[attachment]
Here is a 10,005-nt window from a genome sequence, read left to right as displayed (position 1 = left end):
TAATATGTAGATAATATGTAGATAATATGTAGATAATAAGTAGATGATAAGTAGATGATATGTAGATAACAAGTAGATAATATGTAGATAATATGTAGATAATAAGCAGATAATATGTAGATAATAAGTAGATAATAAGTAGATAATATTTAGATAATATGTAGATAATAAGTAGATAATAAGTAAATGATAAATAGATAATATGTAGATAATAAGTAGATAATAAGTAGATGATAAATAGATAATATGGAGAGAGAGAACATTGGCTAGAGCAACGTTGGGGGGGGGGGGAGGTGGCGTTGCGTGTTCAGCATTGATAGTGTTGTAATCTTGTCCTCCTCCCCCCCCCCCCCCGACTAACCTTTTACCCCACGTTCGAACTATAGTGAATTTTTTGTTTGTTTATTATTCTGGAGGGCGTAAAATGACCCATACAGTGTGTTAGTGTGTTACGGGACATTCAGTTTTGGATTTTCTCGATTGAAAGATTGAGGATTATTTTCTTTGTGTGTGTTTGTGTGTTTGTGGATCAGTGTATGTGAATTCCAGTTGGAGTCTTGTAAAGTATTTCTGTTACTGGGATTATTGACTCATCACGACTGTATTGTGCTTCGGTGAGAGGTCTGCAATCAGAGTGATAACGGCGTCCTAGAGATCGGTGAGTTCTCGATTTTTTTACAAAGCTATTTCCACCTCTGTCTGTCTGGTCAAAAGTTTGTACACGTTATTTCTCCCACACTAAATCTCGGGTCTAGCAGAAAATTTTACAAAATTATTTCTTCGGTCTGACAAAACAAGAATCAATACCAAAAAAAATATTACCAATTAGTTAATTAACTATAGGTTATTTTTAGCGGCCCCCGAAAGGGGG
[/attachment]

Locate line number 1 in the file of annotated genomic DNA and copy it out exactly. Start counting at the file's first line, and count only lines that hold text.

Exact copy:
Here is a 10,005-nt window from a genome sequence, read left to right as displayed (position 1 = left end):